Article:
When using earth battery systems, it is important to limit the amount of zinc that gets into the soil since it affects not only the plants and topsoil, but also the groundwater far below as well.  Toxic levels of metals in ground water are bad for everyone.
Factors Affecting Zinc Toxicity
As we touched on previously, the moisture content of the soil affect the amount of zinc that gets into the soil.  But there are other factors that affect this as well including:
  • Thickness of the plates
  • Electrode geometry
  • Soil acidity
If the electrode terminals are thick, they will provide current flow for a long period of time at the expense of greater amounts of zinc getting into the ground.  While the thickness of the plates affects the total amount of zinc that’s available, another factor that controls the rate of dissociation is the geometry of the plates.  Larger sized plates create greater amounts of current flow which are needed for use in larger-sized systems.  As we mentioned earlier, greater amounts of current equals greater amounts of zinc.  Lastly, if the acidity level of the soil is too high, then this will also increase the rate at which zinc is dissociated.
Effects on Soil and Plants
Zinc is an essential element for plant growth, playing an important role in several metabolic processes.  It activates enzymes, is involved in protein synthesis, is a part of normal metabolic activities.  However, when zinc is accumulated in excess, it causes alterations in vital growth processes such as photosynthesis and mineral nutrition.
Once toxic levels are approached, the following symptoms can be observed:
  • Stunting of the shoot
  • Curling and rolling of young leaves
  • Death of leaf tips
  • Reduction of biomass yield
  • Insufficient production of chlorophyll – paleness or yellowing of leaves

Source: Sustainable Agriculture, EDP Sciences.

The expenses involved with traditional methods of cleaning toxic soils are usually very expensive.  On the other hand there are less expensive means for removing toxic contaminants from soil by using plants in a method called phytoextraction or phytoremediation.  In phytoextraction, the use of certain types of plants known as hyperaccumulators are used to adsorb metals present in the soil, moving the metals from the soil into the aboveground portions of the plant.  After the plants have grown for some period of time, they are harvested and incinerated or composted to recycle the metals.  In extreme cases, several growth cycles may be needed to decrease the contaminant levels to allowable limits.  If the plants (stalks, leaves and roots) are incinerated, the ash must be disposed of in a hazardous waste landfill.  A rule of thumb to keep in mind is the volume of biomass that would need to be grown and destroyed to remove metals from contaminated soil is about 1/40 of the mass of the contaminated soil [3].
Plants that can be used for phytoremediation include several plants in the genus Thlaspi (pennycress), Brassisa juncea (Indian mustard), and sunflowers.
Since earth batteries are used for growth acceleration, any plants used for phytoremediation in the area of desired vegetative growth will help to filter the soil in an accelerated manner.  Using plants and electricity together for the extraction of toxic contaminants in soil is called electrokinetic phytoremediation.  In most cases, this type of remediation is used for not only extracting contaminants at a faster rate, but for also pulling contaminants in from a greater portion of the underground volume towards the surface.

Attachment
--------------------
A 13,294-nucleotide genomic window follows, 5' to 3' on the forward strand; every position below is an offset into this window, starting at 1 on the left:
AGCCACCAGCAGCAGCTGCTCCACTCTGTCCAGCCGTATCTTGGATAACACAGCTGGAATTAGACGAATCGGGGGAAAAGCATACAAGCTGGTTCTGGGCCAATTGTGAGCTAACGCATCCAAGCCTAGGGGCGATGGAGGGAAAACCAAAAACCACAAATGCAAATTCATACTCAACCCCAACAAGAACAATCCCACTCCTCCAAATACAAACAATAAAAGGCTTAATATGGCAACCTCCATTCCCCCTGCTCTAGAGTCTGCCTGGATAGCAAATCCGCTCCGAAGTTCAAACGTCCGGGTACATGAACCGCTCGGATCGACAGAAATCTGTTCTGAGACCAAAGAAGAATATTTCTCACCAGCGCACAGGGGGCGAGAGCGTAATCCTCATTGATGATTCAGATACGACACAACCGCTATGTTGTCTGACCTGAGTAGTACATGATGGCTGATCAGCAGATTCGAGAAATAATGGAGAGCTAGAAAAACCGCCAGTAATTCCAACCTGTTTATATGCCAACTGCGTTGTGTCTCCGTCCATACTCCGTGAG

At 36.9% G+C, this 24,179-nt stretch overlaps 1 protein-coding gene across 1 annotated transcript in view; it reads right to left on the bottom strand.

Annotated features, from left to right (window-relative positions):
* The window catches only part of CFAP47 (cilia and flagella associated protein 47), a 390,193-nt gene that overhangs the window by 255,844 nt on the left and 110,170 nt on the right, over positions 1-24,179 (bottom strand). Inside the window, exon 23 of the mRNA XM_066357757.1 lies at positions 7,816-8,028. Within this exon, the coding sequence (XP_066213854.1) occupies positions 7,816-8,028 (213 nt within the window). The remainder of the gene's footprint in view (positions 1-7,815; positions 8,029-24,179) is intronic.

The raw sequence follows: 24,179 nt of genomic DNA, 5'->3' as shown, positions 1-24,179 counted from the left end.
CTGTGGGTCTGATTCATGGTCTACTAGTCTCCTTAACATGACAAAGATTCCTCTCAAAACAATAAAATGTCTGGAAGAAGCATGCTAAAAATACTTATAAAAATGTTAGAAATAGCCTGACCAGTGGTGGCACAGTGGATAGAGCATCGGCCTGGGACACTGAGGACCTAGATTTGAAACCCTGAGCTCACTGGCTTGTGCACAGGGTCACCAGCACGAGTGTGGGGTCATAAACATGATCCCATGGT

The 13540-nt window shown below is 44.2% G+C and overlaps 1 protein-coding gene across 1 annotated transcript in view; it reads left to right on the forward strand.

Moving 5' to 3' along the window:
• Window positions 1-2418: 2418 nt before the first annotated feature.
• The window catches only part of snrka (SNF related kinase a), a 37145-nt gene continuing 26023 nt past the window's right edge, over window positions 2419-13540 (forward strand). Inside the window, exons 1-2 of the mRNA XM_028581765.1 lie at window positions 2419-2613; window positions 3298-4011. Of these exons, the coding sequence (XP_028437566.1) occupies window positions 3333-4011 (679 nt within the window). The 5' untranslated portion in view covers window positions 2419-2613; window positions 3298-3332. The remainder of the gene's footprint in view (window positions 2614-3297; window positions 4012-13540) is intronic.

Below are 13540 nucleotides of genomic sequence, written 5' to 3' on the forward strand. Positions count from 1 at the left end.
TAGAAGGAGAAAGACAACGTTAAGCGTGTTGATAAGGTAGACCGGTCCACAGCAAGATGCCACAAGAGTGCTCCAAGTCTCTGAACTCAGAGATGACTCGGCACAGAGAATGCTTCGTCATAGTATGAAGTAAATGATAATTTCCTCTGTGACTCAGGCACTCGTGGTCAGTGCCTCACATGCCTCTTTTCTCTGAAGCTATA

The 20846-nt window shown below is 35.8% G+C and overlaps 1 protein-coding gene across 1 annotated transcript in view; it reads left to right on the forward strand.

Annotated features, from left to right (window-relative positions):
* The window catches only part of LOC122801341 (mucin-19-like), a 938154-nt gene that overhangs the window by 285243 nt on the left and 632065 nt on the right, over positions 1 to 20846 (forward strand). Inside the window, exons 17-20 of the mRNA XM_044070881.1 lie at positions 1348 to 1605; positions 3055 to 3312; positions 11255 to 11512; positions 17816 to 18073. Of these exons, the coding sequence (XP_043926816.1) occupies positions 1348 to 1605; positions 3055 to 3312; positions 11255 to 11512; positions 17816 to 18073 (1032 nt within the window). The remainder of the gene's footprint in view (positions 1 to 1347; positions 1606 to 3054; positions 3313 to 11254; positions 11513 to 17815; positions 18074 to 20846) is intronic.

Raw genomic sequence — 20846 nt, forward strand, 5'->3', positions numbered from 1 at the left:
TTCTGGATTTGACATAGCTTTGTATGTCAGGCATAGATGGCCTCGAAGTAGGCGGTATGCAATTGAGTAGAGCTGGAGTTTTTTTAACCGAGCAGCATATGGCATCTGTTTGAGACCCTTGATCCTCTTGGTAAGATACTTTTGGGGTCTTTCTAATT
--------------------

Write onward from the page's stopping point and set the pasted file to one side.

Note: Since the harvested plants used for phytoremediation contain a large amount of heavy metals, it is important to dispose of the plants through a qualified hazardous waste program.  Many municipalities have programs for the disposal of household hazardous waste.
Since it’s known that high-levels of metals (or any substance for that matter) will eventually become toxic to not only plants but to soil microorganisms as well, it doesn’t mean that you cannot try out this earth battery-based electroculture in your own garden, it just means that you need to exercise some care when doing so.   What that means is using minimally sized earth-battery geometries to minimize the current flow to the minimum amount that’s needed.  Furthermore, if attempting to use this technology in-the-ground vs in pots, you may want to consider growing some hyperaccumulator crops if not after harvest, but also during the main growing season, perhaps using intercropping techniques (e.g.

Active Phytoremediation Using Intercropped Sunflowers

Since toxic metal buildup occurs over time, if you want to give earth-battery based electroculture a try, I suggest intercopping with sunflowers or any of the other relevant hyperaccumulators so the zinc ions can be safely removed while growing.  If inter-cropping is impractical or not desired, then consider planting a few sunflower plants at the opposite end of the field, next to the copper cathode, to help remove metals that make it the the far end over time.
While earth batteries have had a very successful role in the past for accelerating the growth of plants, increasing yield, and reducing some plant’s susceptibility to certain diseases, they have their limitations.  While many of the historical sources talk about the magnificent benefits that can be achieved through growing crops with earth batteries, perhaps one of the reasons why the technology worked intermittently was due to excess zinc accumulation in the soils.  Now, with greater knowledge of the effects of toxic metals upon plants and microorganisms, and the means to clean the soil at the same time of afterwards, perhaps earth batteries can once again be used to improve the growth rate of bumper-crops more on a more consistent basis.
If anyone is interested in trying out an earth battery system whether it’s in one’s own backyard, in an urban garden, or in an agricultural setting, please let me know – I would be happy to assist in any way I can.
[1] (adapted from U.S. EPA. 1993. Clean Water Act, sec. 503, vol. 58, no. 32. (U.S. Environmental Protection Agency Washington, D.C.)
[3], p.4